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Bears' NFL draft preview: Tight ends

As the NFL draft nears, we're taking an 11-day, position-by-position look at what's out there and what the Bears need.

Bears' status

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Martellus Bennett made the Pro Bowl as an alternate in January. The recognition was well-deserved. His career-high 90 receptions led all tight ends. He had 916 yards, six touchdowns and played in all 16 games. He's entering Year 3 of the four-year free-agent contract he signed before the 2013 season. The Bears re-signed Dante Rosario on Feb. 27, reuniting him with coach John Fox. Rosario did a bit of everything last season, from lining up as a fullback to catching passes downfield to serving on special teams.

Level of draft need: Low

Bennett has no more guaranteed money left on his contract, so the new regime could part with him if it so desired. Of course, that would amount to subtracting a major weapon from the passing game. Rosario's value comes from his versatility, but the Bears still don't have a true blocking tight end. It will be interesting to see whether they can get anything out of Zach Miller, who caught the ball well last preseason before suffering a Lisfranc injury to his left foot.

Top prospect

Maxx Williams, Minnesota

6-4, 249 pounds

Worth a look: Williams has good straight-line speed and is adept at beating defenses down the seam in the passing game. He quickly accelerates into space after the catch or on screens. He can catch contested throws, which adds to his value in the red zone. His father, Brian, played center for the Giants (1989-99), so he knows what it takes to be a pro.

Stay away: He must refine the nuances of his route running, including sharpening his cuts and not allowing leans to telegraph moves. He isn't a powerful in-line blocker, which is what the Bears need from a tight end.

Intriguing options

Ben Koyack, Notre Dame

6-5, 255 pounds

Worth a look: Koyack is the type of blocking tight end the Bears could use to round out their depth chart. Although he might need some time to develop the frame and strength required to block at the pro level, he was an exceptional blocker for the Irish. He understands leverage and hand placement and competes to win blocks. He has experience blocking out of the backfield and as an in-line blocker.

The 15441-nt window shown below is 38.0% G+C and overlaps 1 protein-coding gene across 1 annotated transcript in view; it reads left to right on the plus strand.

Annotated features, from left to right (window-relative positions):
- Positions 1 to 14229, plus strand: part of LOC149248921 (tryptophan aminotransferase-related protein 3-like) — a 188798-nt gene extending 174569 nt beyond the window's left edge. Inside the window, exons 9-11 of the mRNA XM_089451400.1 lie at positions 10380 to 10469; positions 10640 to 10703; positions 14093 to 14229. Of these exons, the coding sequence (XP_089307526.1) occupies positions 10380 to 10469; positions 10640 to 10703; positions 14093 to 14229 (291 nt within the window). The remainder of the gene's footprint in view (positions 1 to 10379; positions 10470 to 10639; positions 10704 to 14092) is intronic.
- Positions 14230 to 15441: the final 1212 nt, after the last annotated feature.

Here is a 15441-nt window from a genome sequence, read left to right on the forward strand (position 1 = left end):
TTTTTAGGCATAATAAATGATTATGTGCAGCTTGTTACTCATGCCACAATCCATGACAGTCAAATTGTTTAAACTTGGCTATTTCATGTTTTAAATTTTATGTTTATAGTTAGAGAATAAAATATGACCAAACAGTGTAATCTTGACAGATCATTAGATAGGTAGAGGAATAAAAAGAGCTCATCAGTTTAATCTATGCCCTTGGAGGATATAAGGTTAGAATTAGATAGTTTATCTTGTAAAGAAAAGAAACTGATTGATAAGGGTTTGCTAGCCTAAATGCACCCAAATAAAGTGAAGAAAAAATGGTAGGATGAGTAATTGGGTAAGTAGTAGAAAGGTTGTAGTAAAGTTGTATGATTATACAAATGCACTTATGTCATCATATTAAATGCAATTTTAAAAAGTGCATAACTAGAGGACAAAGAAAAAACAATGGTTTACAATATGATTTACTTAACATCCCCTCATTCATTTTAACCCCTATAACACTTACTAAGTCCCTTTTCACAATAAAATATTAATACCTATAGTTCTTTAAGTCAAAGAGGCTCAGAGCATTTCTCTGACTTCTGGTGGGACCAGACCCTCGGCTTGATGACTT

Stay away: He's not an established pass catcher, but in fairness, Notre Dame didn't require that of him in its offense.

Nick O'Leary, Florida State

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6-3, 252 pounds

Worth a look: O'Leary, who won the Mackey Award as the nation's best tight end, is a tenacious competitor and versatile blocker. In 40 starts, he played out of the backfield, the slot and in-line. He catches the ball fluidly away from his body and is good at beating zone coverage.

Stay away: He lacks the speed to be a downfield threat — he didn't have one reception of 25 or more yards as a senior. . He doesn't create separation in his routes and isn't a physically imposing blocker.

MyCole Pruitt, Southern Illinois

6-2, 251 pounds

Worth a look: The three-year starter uses his body well to shield defenders while running routes. He's known for his good hands, whether it's catching the ball at its highest point or using them to separate downfield on passing plays. He can threaten the second and third levels as a receiver, especially once he gets up to full speed.

Stay away: His blocking technique needs improvement, specifically his narrow base. His competitiveness and willingness to make contact was inconsistent.

Sleeper

Blake Bell, Oklahoma

6-6, 252 pounds

Worth a look: Bell played quarterback for the Sooners during his first three seasons. A team drafting him in the late rounds could be rewarded for its patience in developing him. He improved significantly as a blocker last season and demonstrated that he's coachable. He doesn't shy from contact, and his passing background helps him against coverages.

Stay away: He's still raw as a blocker and a route runner. A team looking for a late-round tight end could find others who are more familiar with the position.

Twitter @Rich_Campbell

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